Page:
Professor Ponisseril Somasundaran, Lavon Duddleson Krumb Professor of Mineral Engineering in the department of Earth and Environmental Engineering, has received an NSF RAPID grant.
July 01, 2020
Professor receives NSF RAPID grant to fight COVID-19
The National Science Foundation is now offering Rapid Response Research (RAPID) grants for non-medical, non-clinical-care research that can be used immediately to explore how to model and understand the spread of COVID-19, to inform and educate about the science of virus transmission and prevention, and to encourage the development of processes and actions to address this global challenge. Several of our researchers have received RAPID grants for COVID-19-related research, including:
Prof Ponisseril Somasundaran: Decontaminating and disinfecting with foam formulations
Decontamination and disinfection has become a part and parcel of our day-to-day activities during our current COVID-19 pandemic, both at home and especially in commercial, industrial, and healthcare centers. A common approach to containing the spread of COVID-19 is to spray decontaminating disinfectants onto the floors in hospitals, apartments, parks, airports, footpaths, and other surfaces. A variety of disinfectants used currently include bleach, hydrogen peroxide, phenols, and iodophors.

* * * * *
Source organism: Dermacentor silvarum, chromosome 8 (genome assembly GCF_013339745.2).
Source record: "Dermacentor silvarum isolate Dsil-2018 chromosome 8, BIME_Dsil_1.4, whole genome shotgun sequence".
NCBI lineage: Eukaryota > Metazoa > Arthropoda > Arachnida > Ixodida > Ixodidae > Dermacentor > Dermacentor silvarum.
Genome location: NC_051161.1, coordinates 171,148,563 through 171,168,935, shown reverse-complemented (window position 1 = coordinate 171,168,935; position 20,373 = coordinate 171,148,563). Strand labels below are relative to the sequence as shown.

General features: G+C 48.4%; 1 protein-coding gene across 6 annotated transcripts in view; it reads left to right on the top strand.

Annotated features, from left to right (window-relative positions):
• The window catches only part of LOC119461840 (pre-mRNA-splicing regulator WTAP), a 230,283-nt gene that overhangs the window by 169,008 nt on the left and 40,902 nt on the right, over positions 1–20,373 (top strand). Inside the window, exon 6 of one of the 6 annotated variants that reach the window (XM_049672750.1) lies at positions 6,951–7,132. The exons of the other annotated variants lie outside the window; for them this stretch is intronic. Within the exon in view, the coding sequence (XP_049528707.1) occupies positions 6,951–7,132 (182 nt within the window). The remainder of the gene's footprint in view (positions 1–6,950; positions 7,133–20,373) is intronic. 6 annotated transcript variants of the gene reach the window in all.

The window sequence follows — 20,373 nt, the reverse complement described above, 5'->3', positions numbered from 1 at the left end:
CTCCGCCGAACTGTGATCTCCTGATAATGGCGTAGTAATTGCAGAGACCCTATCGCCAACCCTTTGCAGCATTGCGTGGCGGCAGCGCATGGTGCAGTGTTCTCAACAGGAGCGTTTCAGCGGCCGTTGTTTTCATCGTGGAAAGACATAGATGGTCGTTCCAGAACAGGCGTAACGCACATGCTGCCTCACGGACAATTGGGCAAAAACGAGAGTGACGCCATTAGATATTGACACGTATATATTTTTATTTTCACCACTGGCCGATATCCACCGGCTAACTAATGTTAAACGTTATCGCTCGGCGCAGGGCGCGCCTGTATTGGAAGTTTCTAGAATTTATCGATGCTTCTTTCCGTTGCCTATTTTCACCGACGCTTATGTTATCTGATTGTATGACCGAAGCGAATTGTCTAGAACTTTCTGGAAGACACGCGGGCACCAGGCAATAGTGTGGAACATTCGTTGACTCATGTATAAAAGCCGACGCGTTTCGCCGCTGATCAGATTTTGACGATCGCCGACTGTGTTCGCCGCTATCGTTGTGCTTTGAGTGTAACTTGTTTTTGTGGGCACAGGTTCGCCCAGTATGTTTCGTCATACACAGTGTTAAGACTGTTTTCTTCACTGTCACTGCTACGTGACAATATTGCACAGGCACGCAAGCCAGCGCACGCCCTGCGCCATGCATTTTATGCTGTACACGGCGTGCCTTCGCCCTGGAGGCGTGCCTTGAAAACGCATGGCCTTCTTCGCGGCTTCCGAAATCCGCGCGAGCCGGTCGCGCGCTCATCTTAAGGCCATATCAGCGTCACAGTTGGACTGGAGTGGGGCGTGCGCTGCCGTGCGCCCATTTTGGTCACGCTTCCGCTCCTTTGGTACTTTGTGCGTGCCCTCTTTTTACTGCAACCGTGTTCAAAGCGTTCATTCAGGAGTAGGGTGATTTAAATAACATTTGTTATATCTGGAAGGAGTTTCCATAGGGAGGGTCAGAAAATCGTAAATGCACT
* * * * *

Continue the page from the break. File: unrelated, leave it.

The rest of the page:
Spraying decontaminating bleach solution onto surfaces multiple times a day results in extensive seepage of bleach into the ground. In addition, prolonged exposure to disinfectant fumes can be harmful to the lungs and irritating for the respiratory tracts of people, from first responders to healthcare workers and volunteers.
Ponisseril Somasundaran, Lavon Duddleson Krumb Professor of Mineral Engineering in the department of earth and environmental engineering, has received a six-month $100,000 NSF RAPID grant to develop a set of decontamination foam formulations that are significantly more effective for application across a variety of surfaces while providing uniform deposition of the decontaminant, thus reducing the amount and frequency of applications. Somasundaran’s group, led by Associate Research Scientist Partha Patra, aims to add a special class of molecules—surfactin—to the foam formulation, which functions both as soap molecules promoting the formation of foam and as a disinfectant that enables the reduction of the bleach content. By manipulating the surfactant-to-water ratio and surfactant type and content, the team will tune the foam texture to enable complete coverage of the disinfectant on surfaces.
“The innovative novel antiviral foam formulations we develop, which will include silicones, will spread across and penetrate cracks and crevices more effectively than current practices, and they will stick onto a surface for a period long enough to decontaminate,” says Somasundaran. “In fact, the silicone formulation will even disinfect jewelry on the hands of users, including underneath rings, where the COVID virus can hide and flourish. Our formulations will be more efficient for disinfection operations, while also minimizing the incumbent environmental health exposure risks to first responders and health care workers.”
Find out more about the pioneering work that Prof Somasundaran is doing here: